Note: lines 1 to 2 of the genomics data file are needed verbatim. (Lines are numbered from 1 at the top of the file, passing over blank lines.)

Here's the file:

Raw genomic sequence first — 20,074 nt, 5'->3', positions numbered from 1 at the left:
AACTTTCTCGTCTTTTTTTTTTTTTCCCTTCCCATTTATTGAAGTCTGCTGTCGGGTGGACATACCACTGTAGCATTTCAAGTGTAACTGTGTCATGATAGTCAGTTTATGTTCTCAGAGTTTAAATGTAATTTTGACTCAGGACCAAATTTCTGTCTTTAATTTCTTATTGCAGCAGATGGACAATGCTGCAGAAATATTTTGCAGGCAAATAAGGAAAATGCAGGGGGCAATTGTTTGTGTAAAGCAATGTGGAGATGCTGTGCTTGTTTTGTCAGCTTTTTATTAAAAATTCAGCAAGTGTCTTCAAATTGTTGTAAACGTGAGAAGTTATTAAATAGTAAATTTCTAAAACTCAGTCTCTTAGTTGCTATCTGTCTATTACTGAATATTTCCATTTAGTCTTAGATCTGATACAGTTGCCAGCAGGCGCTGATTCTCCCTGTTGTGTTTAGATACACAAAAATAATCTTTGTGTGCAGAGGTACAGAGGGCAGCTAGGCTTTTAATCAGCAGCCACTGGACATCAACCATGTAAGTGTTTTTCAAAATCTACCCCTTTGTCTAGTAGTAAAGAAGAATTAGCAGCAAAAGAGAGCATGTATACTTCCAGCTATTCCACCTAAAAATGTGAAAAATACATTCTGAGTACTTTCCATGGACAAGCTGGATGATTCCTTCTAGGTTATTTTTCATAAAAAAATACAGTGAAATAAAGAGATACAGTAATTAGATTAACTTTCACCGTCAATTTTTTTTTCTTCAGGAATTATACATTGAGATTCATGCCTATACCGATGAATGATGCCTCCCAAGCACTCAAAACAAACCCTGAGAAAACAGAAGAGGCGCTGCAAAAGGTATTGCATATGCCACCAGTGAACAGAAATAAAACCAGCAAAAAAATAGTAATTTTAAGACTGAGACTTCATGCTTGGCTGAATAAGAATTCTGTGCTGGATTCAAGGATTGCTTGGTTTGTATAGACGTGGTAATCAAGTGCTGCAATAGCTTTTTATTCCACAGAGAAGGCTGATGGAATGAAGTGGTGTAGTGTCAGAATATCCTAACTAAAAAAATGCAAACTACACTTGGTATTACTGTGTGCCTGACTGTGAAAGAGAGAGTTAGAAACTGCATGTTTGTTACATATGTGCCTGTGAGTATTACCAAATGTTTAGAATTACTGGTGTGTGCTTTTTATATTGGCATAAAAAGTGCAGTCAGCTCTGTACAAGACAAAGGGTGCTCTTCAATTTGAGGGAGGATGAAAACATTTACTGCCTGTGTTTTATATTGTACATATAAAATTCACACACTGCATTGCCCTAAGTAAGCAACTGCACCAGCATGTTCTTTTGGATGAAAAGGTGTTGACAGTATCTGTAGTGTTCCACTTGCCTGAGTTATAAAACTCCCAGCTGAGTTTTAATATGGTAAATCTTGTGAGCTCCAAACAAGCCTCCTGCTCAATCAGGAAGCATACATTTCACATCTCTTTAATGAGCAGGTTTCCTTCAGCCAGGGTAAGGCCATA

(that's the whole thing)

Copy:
Raw genomic sequence first — 20,074 nt, 5'->3', positions numbered from 1 at the left:
AACTTTCTCGTCTTTTTTTTTTTTTCCCTTCCCATTTATTGAAGTCTGCTGTCGGGTGGACATACCACTGTAGCATTTCAAGTGTAACTGTGTCATGATAGTCAGTTTATGTTCTCAGAGTTTAAATGTAATTTTGACTCAGGACCAAATTTCTGTCTTTAATTTCTTATTGCAGCAGATGGACAATGCTGCAGAAATATTTTGCAGGCAAATAAGGAAAATGCAGGGGGCAATTGTTTGTGTAAAGCAATGTGGAGATGCTGTGCTTGTTTTGTCAGCTTTTTATTAAAAATTCAGCAAGTGTCTTCAAATTGTTGTAAACGTGAGAAGTTATTAAATAGTAAATTTCTAAAACTCAGTCTCTTAGTTGCTATCTGTCTATTACTGAATATTTCCATTTAGTCTTAGATCTGATACAGTTGCCAGCAGGCGCTGATTCTCCCTGTTGTGTTTAGATACACAAAAATAATCTTTGTGTGCAGAGGTACAGAGGGCAGCTAGGCTTTTAATCAGCAGCCACTGGACATCAACCATGTAAGTGTTTTTCAAAATCTACCCCTTTGTCTAGTAGTAAAGAAGAATTAGCAGCAAAAGAGAGCATGTATACTTCCAGCTATTCCACCTAAAAATGTGAAAAATACATTCTGAGTACTTTCCATGGACAAGCTGGATGATTCCTTCTAGGTTATTTTTCATAAAAAAATACAGTGAAATAAAGAGATACAGTAATTAGATTAACTTTCACCGTCAATTTTTTTTTCTTCAGGAATTATACATTGAGATTCATGCCTATACCGATGAATGATGCCTCCCAAGCACTCAAAACAAACCCTGAGAAAACAGAAGAGGCGCTGCAAAAGGTATTGCATATGCCACCAGTGAACAGAAATAAAACCAGCAAAAAAATAGTAATTTTAAGACTGAGACTTCATGCTTGGCTGAATAAGAATTCTGTGCTGGATTCAAGGATTGCTTGGTTTGTATAGACGTGGTAATCAAGTGCTGCAATAGCTTTTTATTCCACAGAGAAGGCTGATGGAATGAAGTGGTGTAGTGTCAGAATATCCTAACTAAAAAAATGCAAACTACACTTGGTATTACTGTGTGCCTGACTGTGAAAGAGAGAGTTAGAAACTGCATGTTTGTTACATATGTGCCTGTGAGTATTACCAAATGTTTAGAATTACTGGTGTGTGCTTTTTATATTGGCATAAAAAGTGCAGTCAGCTCTGTACAAGACAAAGGGTGCTCTTCAATTTGAGGGAGGATGAAAACATTTACTGCCTGTGTTTTATATTGTACATATAAAATTCACACACTGCATTGCCCTAAGTAAGCAACTGCACCAGCATGTTCTTTTGGATGAAAAGGTGTTGACAGTATCTGTAGTGTTCCACTTGCCTGAGTTATAAAACTCCCAGCTGAGTTTTAATATGGTAAATCTTGTGAGCTCCAAACAAGCCTCCTGCTCAATCAGGAAGCATACATTTCACATCTCTTTAATGAGCAGGTTTCCTTCAGCCAGGGTAAGGCCATA